Self-efficacy is a known predictor for behavior change. Little is known about the association of self-efficacy with walking ability in individuals with diabetes mellitus and peripheral arterial disease (PAD). The objective of this study was to determine the association of self-efficacy with walking ability in individuals with diabetes mellitus and PAD. In this cross-sectional study, baseline data were analyzed from individuals with diabetes mellitus type 1 or 2 and PAD who were enrolled in a walking intervention clinical trial. As part of the baseline assessment, individuals completed questionnaires to ascertain self-efficacy and co-existing illnesses. In addition, participants completed a treadmill walking test and a 6-minute walking test. A total of 145 individuals were enrolled (mean age 66.5 ± 10.1 years) with diabetes mellitus and PAD; 45 (31%) were women. The mean ankle-bracial index was 0.70 (range - 0.18-2.20) and the mean glycosylated hemoglobin value was 7.1 (SD 1.2). The mean distance walked, as per the treadmill walking test, was 418 meters (SD 258) and the mean distance walked, as per the 6-minute walking test, was 272 meters (SD 74). As measured by the treadmill walking test and the 6-minute walking test, self-efficacy was associated with treadmill walking distance, coefficient 33.0 (95% CI 11.0, 55.1; p = 0.0036), and the 6-minute walking test, coefficient 10.4 (95% CI 3.0, 17.7; p = 0.0061), after adjusting for comorbidities, social habits, and disease severity. In conclusion, self-efficacy, a psychosocial mediator for behavior change, was significantly associated with walking ability in individuals with diabetes mellitus and PAD. Future studies should determine the benefits of targeting self-efficacy to improve adherence to walking therapy in patients with PAD.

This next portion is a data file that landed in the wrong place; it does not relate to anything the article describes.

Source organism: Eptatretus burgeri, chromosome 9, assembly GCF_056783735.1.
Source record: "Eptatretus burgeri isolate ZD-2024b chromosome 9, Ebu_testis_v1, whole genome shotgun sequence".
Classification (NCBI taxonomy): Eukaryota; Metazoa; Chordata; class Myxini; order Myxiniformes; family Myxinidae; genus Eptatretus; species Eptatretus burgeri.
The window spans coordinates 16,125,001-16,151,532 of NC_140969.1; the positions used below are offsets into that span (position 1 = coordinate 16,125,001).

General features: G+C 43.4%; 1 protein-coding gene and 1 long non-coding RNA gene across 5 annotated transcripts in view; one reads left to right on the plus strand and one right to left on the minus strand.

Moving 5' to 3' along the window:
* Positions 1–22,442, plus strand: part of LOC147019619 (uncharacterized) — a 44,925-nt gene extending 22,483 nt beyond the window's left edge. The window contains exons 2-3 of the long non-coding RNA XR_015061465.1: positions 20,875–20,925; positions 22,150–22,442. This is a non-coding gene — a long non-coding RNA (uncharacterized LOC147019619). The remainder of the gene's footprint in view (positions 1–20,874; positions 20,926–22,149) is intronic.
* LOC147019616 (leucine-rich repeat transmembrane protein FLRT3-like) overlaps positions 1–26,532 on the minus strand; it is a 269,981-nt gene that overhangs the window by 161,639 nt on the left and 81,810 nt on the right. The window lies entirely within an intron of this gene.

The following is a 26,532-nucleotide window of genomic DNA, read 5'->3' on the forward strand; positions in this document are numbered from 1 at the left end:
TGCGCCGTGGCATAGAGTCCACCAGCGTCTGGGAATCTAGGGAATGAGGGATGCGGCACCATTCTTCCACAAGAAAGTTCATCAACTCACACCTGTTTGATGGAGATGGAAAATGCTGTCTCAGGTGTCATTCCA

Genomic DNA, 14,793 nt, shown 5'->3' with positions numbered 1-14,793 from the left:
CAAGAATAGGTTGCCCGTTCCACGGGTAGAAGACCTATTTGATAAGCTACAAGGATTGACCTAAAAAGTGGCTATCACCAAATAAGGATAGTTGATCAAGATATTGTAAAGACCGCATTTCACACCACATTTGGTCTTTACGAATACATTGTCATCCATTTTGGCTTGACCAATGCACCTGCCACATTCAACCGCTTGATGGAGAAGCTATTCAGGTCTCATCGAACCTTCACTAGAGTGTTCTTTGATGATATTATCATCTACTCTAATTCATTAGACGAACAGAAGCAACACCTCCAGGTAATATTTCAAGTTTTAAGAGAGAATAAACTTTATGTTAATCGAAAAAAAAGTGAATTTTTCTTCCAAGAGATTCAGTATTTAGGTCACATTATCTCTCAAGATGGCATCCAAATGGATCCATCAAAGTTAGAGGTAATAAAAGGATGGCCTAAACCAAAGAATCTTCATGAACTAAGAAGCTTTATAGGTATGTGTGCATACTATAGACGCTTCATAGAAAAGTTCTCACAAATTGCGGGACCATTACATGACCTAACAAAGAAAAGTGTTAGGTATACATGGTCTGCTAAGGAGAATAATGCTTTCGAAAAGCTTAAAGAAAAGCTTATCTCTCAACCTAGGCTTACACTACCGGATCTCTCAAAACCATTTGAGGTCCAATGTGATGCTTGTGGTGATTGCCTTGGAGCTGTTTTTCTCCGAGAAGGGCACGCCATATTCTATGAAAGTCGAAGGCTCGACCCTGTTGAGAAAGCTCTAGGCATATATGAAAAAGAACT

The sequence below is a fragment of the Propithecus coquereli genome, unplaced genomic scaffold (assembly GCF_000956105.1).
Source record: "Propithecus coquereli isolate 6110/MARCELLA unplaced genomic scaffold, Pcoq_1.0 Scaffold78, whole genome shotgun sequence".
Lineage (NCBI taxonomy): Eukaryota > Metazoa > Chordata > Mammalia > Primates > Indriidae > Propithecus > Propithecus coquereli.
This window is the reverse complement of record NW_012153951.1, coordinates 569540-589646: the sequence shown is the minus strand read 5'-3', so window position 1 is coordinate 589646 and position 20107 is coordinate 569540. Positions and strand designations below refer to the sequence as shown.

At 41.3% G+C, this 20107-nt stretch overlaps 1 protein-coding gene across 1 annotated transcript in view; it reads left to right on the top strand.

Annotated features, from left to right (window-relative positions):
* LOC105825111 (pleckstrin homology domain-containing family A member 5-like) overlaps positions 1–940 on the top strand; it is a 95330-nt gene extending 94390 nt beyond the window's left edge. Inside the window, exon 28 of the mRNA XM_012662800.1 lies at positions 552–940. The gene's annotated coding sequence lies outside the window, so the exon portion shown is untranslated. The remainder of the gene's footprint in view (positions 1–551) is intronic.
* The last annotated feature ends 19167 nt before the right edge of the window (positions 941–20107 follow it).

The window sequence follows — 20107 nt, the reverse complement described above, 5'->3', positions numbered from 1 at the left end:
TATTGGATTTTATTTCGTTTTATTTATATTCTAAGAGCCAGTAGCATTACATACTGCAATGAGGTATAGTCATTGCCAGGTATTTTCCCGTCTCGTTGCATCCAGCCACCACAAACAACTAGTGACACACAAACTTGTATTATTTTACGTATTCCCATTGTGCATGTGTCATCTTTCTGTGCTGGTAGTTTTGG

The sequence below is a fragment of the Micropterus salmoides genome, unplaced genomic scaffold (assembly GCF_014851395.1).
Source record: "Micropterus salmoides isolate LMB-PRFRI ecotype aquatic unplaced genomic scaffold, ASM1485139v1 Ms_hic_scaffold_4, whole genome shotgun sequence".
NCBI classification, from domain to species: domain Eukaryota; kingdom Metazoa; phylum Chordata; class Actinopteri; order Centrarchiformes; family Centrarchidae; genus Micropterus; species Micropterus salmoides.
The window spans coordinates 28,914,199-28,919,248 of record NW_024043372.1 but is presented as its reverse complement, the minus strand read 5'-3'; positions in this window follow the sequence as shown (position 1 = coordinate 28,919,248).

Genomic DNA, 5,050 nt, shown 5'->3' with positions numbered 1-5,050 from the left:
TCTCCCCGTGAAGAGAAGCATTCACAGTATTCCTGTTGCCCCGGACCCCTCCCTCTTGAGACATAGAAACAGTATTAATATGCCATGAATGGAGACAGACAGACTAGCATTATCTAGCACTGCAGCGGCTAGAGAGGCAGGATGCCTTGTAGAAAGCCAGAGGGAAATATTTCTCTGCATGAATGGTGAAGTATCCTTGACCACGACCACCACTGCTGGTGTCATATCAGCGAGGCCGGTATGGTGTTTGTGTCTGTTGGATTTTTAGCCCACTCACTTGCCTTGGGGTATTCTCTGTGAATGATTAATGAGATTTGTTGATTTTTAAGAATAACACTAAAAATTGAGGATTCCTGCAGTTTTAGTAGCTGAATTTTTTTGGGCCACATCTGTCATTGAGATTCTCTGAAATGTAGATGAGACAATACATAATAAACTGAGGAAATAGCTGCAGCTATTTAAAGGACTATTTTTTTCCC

- Diabetes mellitus
- Peripheral arterial disease